Health and safety orientation should also include on-site workplace-specific training by the employer on the policies and procedures specific to the job and workplace. This guide is not a substitute for job-specific training that all new workers should receive from their employer.
Learn more about Orientation for New Workers
Every month new free podcast episodes are added to the Health and Safety to Go program. The most recent episodes discuss the importance of keeping active at work, how orientation programs can help keep new workers safe and tips to help ease the effects of shift work on workers' health. You can listen now or if you can download to your MP3 player and listen when it is most convenient for you.
Keeping Active at Work Listen now.
CCOHS discusses the importance of keeping active at work and how organizations can encourage their employees to get started on a journey to a healthier self, and a healthier workplace.
Length: 2:43 minutes
New Workers: Orientation is Key Listen now.
Len Hong, President and CEO at CCOHS, discusses how to keep new and young workers safe on the job by having a formal orientation program in place.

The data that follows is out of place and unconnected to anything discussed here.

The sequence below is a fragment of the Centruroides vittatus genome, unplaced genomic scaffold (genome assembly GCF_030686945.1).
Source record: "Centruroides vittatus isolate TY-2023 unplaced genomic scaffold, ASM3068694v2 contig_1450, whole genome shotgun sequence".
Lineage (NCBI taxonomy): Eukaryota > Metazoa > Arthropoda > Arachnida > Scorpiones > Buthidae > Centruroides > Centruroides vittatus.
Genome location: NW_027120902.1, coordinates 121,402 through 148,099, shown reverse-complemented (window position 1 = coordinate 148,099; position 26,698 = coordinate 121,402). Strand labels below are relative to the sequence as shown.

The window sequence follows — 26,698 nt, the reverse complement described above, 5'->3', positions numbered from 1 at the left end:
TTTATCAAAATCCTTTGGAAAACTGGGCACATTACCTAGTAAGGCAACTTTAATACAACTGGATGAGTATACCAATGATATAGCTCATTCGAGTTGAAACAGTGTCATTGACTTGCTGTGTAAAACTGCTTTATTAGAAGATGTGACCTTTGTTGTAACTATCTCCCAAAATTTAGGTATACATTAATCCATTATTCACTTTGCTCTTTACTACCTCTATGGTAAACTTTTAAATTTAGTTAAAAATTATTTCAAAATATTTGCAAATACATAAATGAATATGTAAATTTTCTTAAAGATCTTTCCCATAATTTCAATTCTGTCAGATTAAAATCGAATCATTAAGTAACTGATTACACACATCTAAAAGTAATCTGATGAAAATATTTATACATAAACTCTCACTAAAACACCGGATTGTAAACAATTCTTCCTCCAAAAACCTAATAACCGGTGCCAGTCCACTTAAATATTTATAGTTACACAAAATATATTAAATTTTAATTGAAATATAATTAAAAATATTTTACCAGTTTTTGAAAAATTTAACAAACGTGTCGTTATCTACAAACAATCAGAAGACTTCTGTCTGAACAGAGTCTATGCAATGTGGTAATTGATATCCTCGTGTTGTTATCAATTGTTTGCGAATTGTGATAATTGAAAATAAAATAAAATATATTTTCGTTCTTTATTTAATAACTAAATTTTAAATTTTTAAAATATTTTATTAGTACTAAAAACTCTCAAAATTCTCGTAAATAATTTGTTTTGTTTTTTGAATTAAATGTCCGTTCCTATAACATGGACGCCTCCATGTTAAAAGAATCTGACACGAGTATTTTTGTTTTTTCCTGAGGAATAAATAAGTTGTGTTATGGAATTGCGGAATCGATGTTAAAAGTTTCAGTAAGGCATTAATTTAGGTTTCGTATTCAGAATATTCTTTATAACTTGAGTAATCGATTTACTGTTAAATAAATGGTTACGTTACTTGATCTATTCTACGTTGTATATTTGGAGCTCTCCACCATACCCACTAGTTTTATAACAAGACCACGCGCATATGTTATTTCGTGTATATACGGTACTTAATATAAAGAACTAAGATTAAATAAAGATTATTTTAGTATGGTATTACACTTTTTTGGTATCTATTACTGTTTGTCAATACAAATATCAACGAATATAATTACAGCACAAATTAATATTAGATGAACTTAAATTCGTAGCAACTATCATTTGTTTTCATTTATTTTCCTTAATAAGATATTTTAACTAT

Length: 9:38 minutes
Improving the Lives of Shift Workers Listen now.
CCOHS shares tips on how organizations and individual workers can take steps to ease the effects of shift work on their health.
Length: 5:03 minutes
You can see a complete listing of all podcasts on the CCOHS website.
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The Health and Safety Report, a free monthly newsletter produced by the Canadian Centre for Occupational Health and Safety (CCOHS), provides information, advice, and resources that help support a safe and healthy work environment and the total well being of workers.
© 2016, Canadian Centre for Occupational Health and Safety
Length: 5:24 minutes
June 8-11, 2016
Saint John, NB
June 20-22, 2016
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September 18-21, 2016